Picture this – it’s the day before Christmas Eve, your spouse has not long passed away, you have no family nearby, you can’t get around very easily, you’re all alone in a top floor flat with no food in the house – all you have is your flat and you are scared that if anyone knows you are struggling, they may make you leave.
This is the kind of thing our community team sees everyday. They work with people who are struggling with physical, mental, financial and other issues to get back on their feet. These people don’t qualify for services from social care and they don’t always have a great deal of money to pay for help themselves, so our community workers have to be creative, contacting local churches and voluntary groups or sometimes neighbours or local businesses.
This lady came to our attention through the housing association at her flat in Bloxwich. She didn’t seem to have any food and wasn’t leaving her flat. A social worker popped along for a visit. To help alleviate any anxieties, she introduced herself as a community worker because if a social worker knocks the door, many people are frightened to let them in. The woman, who’s in her 70s, looked malnourished and wasn’t very willing to share any information about her family or her health. This is a common reaction to a social worker visiting – many people are frightened that this may mean they could be asked to leave their flat to move into a care home. Nothing could be further from the truth! We want to help people to stay in their own homes for as long as they can and get help from within their communities, as this is usually what people want and it keeps pressure off of social services meaning that we can focus our help on people who have the most intense, severe needs.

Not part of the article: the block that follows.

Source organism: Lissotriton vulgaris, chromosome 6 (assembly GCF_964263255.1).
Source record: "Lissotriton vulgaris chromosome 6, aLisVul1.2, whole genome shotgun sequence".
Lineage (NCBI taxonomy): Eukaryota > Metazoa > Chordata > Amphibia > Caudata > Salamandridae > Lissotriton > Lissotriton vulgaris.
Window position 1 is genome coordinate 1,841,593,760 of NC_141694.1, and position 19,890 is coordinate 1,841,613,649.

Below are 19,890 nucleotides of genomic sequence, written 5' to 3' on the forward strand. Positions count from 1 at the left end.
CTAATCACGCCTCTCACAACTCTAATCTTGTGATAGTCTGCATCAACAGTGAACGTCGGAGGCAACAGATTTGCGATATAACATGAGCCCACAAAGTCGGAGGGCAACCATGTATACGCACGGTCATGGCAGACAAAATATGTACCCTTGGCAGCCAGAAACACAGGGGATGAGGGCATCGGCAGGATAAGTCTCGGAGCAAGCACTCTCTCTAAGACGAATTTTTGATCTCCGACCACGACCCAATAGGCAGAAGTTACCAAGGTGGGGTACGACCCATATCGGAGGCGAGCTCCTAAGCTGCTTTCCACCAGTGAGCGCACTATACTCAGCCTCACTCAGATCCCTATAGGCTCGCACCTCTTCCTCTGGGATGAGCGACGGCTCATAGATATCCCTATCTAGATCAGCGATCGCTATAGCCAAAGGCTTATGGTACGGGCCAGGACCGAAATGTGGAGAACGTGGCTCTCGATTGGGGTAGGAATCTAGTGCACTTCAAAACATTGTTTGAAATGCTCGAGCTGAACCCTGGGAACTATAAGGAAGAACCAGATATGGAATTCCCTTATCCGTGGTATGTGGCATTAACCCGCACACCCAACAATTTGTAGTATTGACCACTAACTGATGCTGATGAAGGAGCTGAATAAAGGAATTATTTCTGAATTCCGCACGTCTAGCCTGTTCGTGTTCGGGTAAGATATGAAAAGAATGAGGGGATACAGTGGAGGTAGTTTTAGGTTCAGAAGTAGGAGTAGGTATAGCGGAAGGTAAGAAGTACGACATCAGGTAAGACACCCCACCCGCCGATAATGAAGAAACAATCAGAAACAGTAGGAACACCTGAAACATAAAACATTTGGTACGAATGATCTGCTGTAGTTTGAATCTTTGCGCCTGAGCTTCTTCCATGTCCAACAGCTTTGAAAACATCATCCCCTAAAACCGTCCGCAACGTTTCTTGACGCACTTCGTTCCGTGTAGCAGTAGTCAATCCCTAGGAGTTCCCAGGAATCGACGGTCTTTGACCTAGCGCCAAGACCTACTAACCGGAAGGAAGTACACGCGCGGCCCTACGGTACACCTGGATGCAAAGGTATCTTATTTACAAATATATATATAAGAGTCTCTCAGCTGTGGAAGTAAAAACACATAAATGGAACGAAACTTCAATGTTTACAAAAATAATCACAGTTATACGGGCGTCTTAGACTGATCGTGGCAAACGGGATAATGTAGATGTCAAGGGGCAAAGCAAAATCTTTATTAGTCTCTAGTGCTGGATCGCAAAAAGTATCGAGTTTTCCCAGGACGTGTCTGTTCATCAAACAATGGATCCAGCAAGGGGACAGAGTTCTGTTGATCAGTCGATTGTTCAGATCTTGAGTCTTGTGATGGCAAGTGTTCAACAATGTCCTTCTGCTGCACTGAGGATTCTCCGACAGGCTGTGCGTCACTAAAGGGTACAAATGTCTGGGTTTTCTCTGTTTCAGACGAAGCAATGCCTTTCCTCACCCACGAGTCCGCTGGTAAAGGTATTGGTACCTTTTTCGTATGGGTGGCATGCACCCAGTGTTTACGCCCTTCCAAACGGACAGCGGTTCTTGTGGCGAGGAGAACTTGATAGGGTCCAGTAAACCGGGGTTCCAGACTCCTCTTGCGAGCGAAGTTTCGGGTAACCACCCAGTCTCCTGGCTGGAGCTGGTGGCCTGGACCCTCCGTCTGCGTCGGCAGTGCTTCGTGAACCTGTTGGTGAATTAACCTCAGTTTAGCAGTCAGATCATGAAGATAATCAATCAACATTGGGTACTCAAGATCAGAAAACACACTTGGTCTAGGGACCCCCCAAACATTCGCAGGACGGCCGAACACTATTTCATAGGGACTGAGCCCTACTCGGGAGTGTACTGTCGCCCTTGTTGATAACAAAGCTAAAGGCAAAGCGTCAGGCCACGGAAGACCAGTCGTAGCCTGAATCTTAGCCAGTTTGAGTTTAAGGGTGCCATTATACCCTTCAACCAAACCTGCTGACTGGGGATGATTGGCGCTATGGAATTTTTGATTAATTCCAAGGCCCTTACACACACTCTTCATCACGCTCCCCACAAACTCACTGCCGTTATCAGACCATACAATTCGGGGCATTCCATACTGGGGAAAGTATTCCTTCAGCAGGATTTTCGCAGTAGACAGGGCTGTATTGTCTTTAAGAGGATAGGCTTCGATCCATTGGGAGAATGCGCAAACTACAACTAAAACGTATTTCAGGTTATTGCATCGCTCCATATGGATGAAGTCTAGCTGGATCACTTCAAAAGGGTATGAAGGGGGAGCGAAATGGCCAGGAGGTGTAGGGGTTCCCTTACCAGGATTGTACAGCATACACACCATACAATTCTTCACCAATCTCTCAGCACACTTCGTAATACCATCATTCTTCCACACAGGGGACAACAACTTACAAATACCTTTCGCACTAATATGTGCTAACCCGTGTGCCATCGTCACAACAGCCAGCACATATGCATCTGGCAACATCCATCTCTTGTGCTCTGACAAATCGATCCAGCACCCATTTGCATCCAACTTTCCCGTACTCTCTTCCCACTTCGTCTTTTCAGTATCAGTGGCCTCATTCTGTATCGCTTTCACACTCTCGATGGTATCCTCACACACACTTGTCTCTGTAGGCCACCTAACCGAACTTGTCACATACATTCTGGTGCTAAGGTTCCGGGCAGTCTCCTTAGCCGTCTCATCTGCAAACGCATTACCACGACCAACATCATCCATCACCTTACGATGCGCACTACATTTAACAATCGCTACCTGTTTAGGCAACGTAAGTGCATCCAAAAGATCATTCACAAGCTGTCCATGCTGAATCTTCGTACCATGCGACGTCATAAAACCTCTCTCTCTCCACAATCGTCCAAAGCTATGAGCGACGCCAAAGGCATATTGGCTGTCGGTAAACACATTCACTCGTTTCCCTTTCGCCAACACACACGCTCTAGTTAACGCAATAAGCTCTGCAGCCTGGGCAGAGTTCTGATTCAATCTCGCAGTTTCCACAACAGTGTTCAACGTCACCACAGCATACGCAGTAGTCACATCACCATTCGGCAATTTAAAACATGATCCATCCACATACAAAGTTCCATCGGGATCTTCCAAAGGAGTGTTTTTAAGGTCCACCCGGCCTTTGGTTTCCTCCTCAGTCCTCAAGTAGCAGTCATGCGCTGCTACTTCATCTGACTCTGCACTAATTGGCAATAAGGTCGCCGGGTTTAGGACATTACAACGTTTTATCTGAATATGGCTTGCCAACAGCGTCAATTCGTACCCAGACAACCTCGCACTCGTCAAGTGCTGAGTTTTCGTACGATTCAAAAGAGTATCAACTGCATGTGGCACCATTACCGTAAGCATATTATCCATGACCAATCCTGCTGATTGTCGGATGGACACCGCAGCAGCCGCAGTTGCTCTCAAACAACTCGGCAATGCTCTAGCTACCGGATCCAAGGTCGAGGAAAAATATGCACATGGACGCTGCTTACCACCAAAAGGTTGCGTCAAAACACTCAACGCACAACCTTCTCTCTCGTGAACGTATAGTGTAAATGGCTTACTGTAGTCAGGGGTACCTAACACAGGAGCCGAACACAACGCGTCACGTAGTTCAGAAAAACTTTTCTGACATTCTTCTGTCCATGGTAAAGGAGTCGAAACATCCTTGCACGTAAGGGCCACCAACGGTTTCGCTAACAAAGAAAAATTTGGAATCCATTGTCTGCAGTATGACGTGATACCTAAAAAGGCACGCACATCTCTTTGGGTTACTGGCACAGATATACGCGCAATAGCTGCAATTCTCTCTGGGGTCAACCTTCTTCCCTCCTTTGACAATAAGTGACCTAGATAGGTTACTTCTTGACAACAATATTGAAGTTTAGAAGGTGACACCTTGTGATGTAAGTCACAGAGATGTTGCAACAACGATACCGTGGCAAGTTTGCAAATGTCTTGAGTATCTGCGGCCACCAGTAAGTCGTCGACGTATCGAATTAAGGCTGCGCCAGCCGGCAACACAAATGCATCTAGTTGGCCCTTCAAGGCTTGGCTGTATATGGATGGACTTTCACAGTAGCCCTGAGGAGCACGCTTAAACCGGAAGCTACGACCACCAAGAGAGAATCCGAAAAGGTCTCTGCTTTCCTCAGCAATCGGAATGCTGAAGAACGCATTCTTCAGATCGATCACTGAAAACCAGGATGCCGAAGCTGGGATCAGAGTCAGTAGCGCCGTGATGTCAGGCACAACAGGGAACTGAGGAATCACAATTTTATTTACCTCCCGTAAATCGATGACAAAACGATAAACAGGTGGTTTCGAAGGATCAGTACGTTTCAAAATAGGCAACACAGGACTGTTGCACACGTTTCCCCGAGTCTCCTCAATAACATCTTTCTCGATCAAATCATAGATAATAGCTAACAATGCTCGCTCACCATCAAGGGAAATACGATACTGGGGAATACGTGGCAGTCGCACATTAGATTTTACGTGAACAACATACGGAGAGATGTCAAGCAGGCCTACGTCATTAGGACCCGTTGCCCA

As it was Christmas Eve the next day, we were concerned that this lady would be without any food over the holiday period. We contacted the Church@Junction 10 who provide food parcels and arranged to pick up some donated food later that evening. It was hard not to worry overnight about this poor woman in her flat alone, as once you see someone struggling you feel a duty to help them. We couldn’t get into her flat to deliver the food the next morning but we dropped the food at her door later that day as she didn’t want to let us in. The housing association told us that they could see she had taken the food into her flat so at least she wasn’t without a meal over Christmas.
Hopefully this simple act will help to build up a bit of trust and this lady will begin to see that we are here to help and she doesn’t have to be frightened. We’ll keep popping in for a chat and try to become a familiar face. Our next step is to try to help her get the right benefits. We’ll make sure any help we give is on her terms. This can sometimes take weeks or months, but that’s what we’re here for.